|Interfacing I2C Devices To Your System||Interfacing I2C Devices To Your System Inter-Integrated Circuit (I²C or more often written as I2C) is a multimaster serial single-ended computer bus invented by the Philips semiconductor division (see the wikipedia article for more information on I2C) and commonly used in many modern electronic devices including||howtos, hardware, arm, author louigi600|
|Setting up Slackware ARM 14.0 on the OLinuXino A10S Micro from scratch||Setting up Slackware ARM 14.0 on the OLinuXino A10S Micro from scratch This document can also be found at <http://www.malaya-digital.org/setting-up-slackware-arm-14-0-on-the-olinuxino-a10s-from-scratch/> NOTE: The documentation below needs updating. I recommend that you use the link I've just given above as it leads to updated documentation. I'll have the text below updated when time permits.||howtos, hardware, arm, author michael balcos|
|Slackware ARM on the Raspberry Pi 1||Slackware ARM on the Raspberry Pi 1 Since there are so many ARM devices coming on to the market, it is not possible to provide support for them all in the main tree. The Raspberry Pi is supported outside of the official Slackware ARM tree by the Slackware community.||howtos, hardware, arm, author mozes|
|Slackware ARM on the Raspberry Pi 2||Slackware ARM on the Raspberry Pi 2 The Raspberry Pi 2 has a quad-core ARMv7 (Cortex-A7) 900MHz CPU and 1GB 450MHz LPDDR2 SDRAM. This revised and upgraded ARM single board computer supplants it's predecessor, the Raspberry Pi (1), and is considerably more powerful. Which is great for running Slackware ARM because every thing happens so much quicker and running/executing/compiling times are slashed dramatically in comparison.||howtos, hardware, arm, author exaga|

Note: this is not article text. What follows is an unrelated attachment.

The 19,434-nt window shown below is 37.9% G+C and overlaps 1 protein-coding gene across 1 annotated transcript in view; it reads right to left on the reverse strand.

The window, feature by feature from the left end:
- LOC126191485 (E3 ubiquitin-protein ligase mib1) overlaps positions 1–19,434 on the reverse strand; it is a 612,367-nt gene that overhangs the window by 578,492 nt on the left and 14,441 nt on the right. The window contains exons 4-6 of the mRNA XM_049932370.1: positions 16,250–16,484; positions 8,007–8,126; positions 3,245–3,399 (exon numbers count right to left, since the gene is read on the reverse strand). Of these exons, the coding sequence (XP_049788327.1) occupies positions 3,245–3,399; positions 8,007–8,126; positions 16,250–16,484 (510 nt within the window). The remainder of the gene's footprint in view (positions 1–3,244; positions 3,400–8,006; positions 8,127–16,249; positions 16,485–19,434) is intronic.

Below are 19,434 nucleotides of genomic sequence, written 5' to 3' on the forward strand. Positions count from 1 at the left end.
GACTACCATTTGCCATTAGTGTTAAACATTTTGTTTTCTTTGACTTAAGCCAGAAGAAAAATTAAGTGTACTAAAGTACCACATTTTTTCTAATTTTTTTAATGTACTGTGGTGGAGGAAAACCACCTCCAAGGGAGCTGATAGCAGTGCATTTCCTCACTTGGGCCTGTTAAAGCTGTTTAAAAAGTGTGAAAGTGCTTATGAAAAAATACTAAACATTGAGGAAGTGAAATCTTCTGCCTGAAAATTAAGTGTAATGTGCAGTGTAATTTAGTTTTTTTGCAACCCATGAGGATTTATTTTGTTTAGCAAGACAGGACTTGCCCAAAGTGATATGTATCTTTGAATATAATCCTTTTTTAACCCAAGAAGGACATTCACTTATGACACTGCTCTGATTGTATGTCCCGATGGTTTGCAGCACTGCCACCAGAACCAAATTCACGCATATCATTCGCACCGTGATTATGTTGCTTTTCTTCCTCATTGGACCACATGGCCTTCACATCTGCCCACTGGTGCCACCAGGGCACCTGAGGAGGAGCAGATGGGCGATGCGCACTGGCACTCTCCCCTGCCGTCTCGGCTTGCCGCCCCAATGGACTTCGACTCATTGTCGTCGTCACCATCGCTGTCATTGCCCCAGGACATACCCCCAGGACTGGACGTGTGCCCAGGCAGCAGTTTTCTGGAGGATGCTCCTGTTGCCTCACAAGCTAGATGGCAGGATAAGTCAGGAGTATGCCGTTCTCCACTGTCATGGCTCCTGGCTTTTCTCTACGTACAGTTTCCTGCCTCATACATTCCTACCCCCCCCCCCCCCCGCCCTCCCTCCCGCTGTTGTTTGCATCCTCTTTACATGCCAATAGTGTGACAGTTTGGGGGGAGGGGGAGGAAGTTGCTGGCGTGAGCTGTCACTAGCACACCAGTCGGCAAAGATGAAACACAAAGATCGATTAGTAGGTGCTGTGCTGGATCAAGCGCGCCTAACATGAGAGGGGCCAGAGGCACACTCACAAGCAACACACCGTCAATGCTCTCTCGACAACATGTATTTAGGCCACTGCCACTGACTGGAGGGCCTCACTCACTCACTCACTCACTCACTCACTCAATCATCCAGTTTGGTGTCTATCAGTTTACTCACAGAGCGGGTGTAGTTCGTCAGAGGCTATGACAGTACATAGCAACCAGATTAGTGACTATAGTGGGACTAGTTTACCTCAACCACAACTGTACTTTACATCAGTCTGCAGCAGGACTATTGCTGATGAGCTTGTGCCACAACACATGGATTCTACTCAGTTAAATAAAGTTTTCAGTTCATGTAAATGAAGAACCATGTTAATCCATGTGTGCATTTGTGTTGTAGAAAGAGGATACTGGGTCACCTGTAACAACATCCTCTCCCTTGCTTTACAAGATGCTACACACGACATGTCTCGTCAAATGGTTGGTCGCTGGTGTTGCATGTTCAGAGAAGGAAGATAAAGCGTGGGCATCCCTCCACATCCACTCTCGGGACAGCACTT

|Slackware ARM on the Raspberry Pi 3||Slackware ARM on the Raspberry Pi 3 The Raspberry Pi 3 has a Broadcom BCM2837 SoC incorporating a Quad-core ARMv8 Cortex-A53 [64 bit] CPU @ 1.2GHz and VideoCore IV GPU @ 400MHz, and comes with 1GB LPDDR2 SDRAM @ 900MHz. This revised and upgraded ARM single board computer succeeds the||howtos, hardware, arm, author exaga|
|Making it easy for u-boot to find uImage and uinitrd||Making it easy for u-boot to find uImage and uinitrd I often fiddle with testing root images, kernels and initrd on my kirkwood based systems by using usb flash sticks. I found that although Jeff did a brilliant job on uboot, at the time I started fiddling with custom boot images on my dosckstar, his default environment was unable to directly boot all my testing images that were rapidly changing in layout. To work around this I started making canges to his environment.||howtos, arm, author, louigi600|
|Getting Slackware ARM on the Toshiba AC100 (also know as the Dynabook AZ)||Getting Slackware ARM on the Toshiba AC100 (also know as the Dynabook AZ) When all this started off I was using ARMedslack 13.37 but as of version 14 the official Slackware ARM port changed name to Slackware ARM. Any reference to ARMedslack in this short tutorial refers to the||howtos, hardware, arm, author louigi600|